Akrid face ruined, we hop back in the Rig and head off to the mining site.
The site is a large cave with a small entrance, meaning we need to leave the Rig and the safety it offers behind. Within the cave things are much closer to what I expected from a Lost Planet 3 demo, involving a battle with a giant crab harbouring glowing weak spots on its body. Beating it is a case of dislodging the pack ice from its back with your gun from afar before unloading lead into the soft shell underneath, all the while sprinting and diving to avoid its charge attacks.
Despite failing on the first attempt, crab boss doesn’t pose much of a threat and feels very much like a small taster of what’s to come. It moves fairly slowly, has no means of attacking from range and cannot withstand all that much damage. Including our death, it took about 10 minutes to defeat.
After melting the ice in the cave with a fancy piece of thermal tech, a long-buried outpost is discovered. This is where things start to feel very Dead Space.
The place is a network of narrow passageways, punctuated by light streaming in through cracks in walls, emergency lights blinking, shadows flickering and a mazy layout that means you can never see quite as far ahead as you would like. Accompanying that is an emergency audio recording warning of an infestation in the base, an element made all the more mysterious considering the place looks to have been deserted for a considerable time.
It’s an incredibly slick setup that feels nothing like Lost Planet of old and every bit the survival horror title it looks set to become. The tension and fear is ramped up another level by the fact that you’re completely alone, without a radar, without a HUD and without any radio contact.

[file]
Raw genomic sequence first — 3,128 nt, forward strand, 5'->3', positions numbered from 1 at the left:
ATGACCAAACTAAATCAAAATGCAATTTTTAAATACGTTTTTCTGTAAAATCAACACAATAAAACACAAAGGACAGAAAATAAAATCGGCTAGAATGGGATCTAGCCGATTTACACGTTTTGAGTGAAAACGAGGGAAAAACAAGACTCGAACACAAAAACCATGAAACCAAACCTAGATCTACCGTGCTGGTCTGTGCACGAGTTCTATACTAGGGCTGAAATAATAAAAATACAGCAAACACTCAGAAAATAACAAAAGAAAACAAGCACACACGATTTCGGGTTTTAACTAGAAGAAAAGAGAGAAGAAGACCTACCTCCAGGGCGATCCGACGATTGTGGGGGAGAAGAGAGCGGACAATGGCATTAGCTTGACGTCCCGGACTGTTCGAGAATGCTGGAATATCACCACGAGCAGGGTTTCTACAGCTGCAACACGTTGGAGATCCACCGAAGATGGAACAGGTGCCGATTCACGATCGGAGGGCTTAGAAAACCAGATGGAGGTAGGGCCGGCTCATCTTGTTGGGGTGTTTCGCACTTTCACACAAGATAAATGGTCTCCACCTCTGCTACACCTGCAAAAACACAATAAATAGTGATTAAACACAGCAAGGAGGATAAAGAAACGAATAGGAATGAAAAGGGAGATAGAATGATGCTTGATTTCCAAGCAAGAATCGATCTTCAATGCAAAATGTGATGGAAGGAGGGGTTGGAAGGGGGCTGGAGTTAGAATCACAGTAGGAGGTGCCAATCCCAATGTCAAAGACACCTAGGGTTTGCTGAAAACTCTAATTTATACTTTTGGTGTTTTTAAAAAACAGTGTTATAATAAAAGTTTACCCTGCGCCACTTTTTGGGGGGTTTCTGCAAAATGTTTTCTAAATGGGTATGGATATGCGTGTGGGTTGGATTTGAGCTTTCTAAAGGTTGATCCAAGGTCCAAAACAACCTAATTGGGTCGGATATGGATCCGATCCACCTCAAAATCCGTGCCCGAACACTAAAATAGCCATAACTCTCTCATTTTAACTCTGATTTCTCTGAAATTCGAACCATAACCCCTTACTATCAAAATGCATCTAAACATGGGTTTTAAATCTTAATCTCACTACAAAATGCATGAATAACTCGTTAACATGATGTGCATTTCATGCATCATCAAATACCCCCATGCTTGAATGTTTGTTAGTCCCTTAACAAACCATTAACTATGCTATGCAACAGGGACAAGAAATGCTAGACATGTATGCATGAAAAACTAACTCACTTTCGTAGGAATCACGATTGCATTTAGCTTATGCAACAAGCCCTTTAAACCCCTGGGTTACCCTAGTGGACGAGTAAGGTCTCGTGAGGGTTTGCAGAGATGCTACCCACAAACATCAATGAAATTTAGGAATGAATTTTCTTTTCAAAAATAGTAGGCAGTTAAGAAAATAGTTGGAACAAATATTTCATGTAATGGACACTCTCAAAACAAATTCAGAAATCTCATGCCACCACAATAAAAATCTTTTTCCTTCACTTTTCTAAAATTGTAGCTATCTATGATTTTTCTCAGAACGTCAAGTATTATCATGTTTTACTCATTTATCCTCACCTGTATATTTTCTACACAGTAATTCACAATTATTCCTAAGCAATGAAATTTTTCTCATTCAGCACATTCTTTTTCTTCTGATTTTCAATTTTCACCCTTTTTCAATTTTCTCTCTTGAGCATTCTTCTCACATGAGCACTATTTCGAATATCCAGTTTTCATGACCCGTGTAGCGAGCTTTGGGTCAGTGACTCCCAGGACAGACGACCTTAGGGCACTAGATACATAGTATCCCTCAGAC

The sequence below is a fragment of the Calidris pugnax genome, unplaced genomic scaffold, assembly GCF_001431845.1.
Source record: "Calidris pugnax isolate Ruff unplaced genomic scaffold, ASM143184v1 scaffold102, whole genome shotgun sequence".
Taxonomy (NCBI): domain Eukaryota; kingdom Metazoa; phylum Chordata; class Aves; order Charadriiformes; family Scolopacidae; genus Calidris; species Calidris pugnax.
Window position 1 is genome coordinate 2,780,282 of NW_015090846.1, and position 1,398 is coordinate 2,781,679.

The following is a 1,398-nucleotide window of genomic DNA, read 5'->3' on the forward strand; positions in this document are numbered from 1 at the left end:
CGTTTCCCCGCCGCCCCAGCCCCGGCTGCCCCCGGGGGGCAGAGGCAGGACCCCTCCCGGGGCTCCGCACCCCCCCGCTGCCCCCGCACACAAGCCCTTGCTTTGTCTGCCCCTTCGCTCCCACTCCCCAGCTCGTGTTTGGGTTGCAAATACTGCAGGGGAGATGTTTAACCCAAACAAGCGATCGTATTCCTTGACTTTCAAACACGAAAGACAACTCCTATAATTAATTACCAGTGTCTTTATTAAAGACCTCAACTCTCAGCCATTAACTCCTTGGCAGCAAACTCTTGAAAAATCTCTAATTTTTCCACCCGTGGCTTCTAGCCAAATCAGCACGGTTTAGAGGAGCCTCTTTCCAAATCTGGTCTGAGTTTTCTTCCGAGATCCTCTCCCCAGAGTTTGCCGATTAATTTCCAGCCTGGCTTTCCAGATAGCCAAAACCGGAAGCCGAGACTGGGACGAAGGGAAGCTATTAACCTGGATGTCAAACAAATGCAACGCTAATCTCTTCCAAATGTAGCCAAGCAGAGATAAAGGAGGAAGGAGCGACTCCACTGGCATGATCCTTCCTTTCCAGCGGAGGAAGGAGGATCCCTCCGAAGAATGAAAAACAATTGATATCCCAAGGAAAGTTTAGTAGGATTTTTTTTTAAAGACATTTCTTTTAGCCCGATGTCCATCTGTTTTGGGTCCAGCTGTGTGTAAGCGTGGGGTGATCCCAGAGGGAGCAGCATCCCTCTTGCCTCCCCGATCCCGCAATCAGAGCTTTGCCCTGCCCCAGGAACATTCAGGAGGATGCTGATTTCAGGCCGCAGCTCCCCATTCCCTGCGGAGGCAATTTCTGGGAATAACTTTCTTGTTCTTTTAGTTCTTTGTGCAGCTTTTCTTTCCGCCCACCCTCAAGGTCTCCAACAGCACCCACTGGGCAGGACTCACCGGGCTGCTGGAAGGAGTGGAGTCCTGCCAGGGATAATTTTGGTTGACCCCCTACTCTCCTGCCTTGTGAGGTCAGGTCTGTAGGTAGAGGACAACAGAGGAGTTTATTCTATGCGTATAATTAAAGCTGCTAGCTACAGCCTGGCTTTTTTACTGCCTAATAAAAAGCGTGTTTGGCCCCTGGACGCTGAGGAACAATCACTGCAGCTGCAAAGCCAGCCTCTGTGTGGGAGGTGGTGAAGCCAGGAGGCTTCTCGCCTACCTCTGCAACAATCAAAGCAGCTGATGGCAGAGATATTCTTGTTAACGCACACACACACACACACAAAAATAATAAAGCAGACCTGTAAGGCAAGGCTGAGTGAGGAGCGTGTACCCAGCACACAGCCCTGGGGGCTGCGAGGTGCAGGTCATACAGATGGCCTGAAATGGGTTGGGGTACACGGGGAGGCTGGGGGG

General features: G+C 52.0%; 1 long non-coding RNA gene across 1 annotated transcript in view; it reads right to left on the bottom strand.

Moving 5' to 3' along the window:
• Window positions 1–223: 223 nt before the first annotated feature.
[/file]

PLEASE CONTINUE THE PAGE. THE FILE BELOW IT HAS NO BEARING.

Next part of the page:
After a few minutes of exploring, a group of very small Akrid attack us in a sizeable pack. Individually they present no real danger, but in a group they’re a threat. In true survival horror style, it’s your limitations that provide much of the tension and fear. Outside your movement and attacking options feel robust, but within the confines of a hallway you can’t spin and shoot quite fast enough.
It seems as though success in such environments will rely more on how careful and prepared you are, as opposed to simply your mastery over the control pad. After killing the Akrid we mess around with a still-running generator and run into another giant crab, and then the demo ends.
What we played was very rigid in its structure, with on-screen markers telling you where to go when inside your Rig and constant hints as to what to do next. However, this is a section from the very earliest moments of the game and Capcom promised us that open-world sections (as well as Rig upgrades and side-missions) play a massive part in the experience.
As was said at the start, Lost Planet is a series that has struggled to define an audience and identity for itself (especially in the west). By changing the formula again, Lost Planet 3 is probably not going to make the situation any clearer, but if it can reach the potential it clearly has then it will at least define a future for itself.